From Nashville, I drove to Atlanta and headed straight to Bell Street Burritos to get started on a busy day of eating. The first address to pop up on Google Maps was the original location in the Curb Market, a nearly century-old farmers market north of the town center. But knowing I’d want to stay a while (and hoping for a picturesque place to slice open and photograph a burrito), I went to the Peachtree Street location. It’s pretty: White subway tiles cover the walls, marble table tops are paired with big wooden benches, and a front wall of windows filters in the afternoon light. Bell Street is written in dark tiles that recall New York City subway stops.
Bell Street has a bit of an unfair advantage in the Burrito Bracket. It’s located in Burrito Selection Committee member Bill Addison’s hometown of Atlanta, and the longtime food critic told me exactly what to order: pork and green chilies, griddled tortilla (50 cents extra), and a side of guacamole, mixed in or on the side.
Bell Street is thoughtful in its approach and ingredients. The green chilies caught me by surprise; they were cut in long, thin strips, blistered and glowing from the kiss of an oven, perfectly astringent without being bitter. It was a reverence to the green shoulder-less gods I’d previously seen only in New Mexico. The thick chunks of pork were tender and moist. The guacamole was the best I’d had so far. I went during the lunch rush, and the long line past the register led me to believe the word is out on Bell Street’s burritos.
At first the burrito tasted much too salty, but as my palate adjusted, it was less of a problem. The rice was buttered, making the burrito feel heavy and introducing an out-of-place flavor. The tortilla was fairly ordinary, but some serious TLC from a griddle turned a liability into an asset.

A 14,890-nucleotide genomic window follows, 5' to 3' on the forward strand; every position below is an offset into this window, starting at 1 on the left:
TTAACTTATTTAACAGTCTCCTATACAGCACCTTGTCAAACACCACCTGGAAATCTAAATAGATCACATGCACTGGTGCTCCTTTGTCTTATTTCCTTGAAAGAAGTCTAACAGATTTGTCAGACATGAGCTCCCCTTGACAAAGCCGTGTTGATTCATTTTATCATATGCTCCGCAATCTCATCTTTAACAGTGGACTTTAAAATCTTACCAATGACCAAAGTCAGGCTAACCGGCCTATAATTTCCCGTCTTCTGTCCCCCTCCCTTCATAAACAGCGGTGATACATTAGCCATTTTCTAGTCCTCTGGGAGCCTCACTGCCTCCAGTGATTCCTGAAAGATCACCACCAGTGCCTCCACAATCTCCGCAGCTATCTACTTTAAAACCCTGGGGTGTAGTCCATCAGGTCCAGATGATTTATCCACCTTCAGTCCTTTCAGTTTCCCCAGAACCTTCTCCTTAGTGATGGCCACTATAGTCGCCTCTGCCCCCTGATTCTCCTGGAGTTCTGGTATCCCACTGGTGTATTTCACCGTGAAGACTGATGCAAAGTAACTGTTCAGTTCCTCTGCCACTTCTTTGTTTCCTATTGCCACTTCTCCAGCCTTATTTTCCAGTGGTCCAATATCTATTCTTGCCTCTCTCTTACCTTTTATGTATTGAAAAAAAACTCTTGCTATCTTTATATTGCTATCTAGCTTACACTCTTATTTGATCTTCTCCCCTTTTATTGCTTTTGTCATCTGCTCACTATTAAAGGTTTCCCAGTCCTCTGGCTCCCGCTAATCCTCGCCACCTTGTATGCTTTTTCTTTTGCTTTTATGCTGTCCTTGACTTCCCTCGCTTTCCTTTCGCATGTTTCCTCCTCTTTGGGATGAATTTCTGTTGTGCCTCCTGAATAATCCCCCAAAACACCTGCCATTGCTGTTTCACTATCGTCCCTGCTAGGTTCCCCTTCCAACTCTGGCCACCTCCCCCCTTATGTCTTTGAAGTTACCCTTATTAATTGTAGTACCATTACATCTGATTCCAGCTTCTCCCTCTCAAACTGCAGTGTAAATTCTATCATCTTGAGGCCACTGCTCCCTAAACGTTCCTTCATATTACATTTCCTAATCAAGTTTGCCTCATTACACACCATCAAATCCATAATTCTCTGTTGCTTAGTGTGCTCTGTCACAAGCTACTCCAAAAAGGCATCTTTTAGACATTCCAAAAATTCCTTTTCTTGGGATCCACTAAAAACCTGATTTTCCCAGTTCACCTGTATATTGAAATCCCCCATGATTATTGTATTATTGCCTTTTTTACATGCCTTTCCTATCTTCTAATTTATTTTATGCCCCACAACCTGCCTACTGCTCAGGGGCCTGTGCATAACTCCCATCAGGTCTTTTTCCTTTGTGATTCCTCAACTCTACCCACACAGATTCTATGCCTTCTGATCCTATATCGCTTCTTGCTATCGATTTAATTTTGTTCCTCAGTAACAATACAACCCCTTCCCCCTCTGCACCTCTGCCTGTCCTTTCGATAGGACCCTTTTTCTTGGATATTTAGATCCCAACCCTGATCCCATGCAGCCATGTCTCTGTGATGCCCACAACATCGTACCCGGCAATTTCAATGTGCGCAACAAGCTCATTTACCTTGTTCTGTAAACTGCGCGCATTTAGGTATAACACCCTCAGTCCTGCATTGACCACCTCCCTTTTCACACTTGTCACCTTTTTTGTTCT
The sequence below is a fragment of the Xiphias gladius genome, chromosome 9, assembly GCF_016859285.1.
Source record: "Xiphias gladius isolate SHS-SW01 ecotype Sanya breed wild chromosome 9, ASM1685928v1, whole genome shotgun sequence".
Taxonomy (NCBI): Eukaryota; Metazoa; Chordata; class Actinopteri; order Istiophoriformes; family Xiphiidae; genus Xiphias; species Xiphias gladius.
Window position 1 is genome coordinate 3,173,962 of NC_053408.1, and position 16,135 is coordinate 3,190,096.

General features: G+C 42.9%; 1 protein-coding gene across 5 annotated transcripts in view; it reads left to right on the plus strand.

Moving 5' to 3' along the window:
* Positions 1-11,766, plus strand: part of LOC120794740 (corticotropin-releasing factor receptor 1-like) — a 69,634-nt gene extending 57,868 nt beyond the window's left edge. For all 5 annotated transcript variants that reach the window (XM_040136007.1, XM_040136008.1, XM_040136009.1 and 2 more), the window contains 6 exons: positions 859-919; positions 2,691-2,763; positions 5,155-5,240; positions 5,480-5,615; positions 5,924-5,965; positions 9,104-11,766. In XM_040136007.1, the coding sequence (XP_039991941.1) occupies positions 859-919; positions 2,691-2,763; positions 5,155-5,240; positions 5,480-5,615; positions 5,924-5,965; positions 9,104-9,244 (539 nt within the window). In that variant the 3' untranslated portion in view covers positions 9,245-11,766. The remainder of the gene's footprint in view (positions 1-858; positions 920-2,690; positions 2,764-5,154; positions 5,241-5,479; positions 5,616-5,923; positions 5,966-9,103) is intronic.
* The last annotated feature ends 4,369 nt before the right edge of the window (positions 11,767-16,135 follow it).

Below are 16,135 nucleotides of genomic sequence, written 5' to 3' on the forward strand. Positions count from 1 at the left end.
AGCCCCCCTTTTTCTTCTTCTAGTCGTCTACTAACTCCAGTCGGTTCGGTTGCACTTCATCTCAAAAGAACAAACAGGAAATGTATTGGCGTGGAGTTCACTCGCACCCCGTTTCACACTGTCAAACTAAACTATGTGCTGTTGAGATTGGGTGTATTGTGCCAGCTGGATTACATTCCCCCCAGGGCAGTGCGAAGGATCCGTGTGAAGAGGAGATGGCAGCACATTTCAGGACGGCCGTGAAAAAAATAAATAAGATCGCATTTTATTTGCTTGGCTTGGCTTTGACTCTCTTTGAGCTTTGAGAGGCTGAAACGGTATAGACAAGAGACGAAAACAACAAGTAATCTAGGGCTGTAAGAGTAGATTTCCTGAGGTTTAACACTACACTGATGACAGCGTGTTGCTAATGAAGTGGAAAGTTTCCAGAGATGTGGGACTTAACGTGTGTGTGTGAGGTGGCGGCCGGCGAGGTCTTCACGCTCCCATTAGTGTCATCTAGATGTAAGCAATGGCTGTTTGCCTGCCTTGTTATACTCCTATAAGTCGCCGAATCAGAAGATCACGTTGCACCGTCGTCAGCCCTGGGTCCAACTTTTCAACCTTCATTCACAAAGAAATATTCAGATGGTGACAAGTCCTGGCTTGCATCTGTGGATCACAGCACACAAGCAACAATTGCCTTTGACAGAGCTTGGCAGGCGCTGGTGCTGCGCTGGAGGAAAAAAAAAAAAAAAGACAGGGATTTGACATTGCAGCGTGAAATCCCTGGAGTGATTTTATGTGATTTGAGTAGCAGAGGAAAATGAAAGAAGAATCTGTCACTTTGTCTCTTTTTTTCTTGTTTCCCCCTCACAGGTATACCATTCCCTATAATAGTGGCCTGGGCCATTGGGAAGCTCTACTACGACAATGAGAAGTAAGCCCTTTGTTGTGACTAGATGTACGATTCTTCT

Bell Street also sells sopapillas. And milk shakes. And Mexican Coke. An hour in, as the lunch crowd dwindled, the wait staff seemed ready to see me and my dissection kit go (at each locale, I photograph a burrito cross-section, which involves specialty tools and funny looks). It was time to get some exercise before dinner in nearby Decatur.
To get to Raging Burrito, you have to walk past Decatur’s largest outdoor patio (and the sign proudly proclaiming that designation) and brightly painted, aggressively cheerful front doors. A winding passage at the entrance will make you feel like you’ve gone astray, but when you get to a colorful dining room with “We roll fatties” written on the wall, you’ll know you’re in the right place.
Latin American hippie music (think Spanish renditions of Bob Marley) played from the speakers, aside brightly colored sconces and lamps hanging from the ceiling. Young adults sat at tall tables along the wall, happily occupied by a long beer menu featuring local gems and a best of American craft brews list.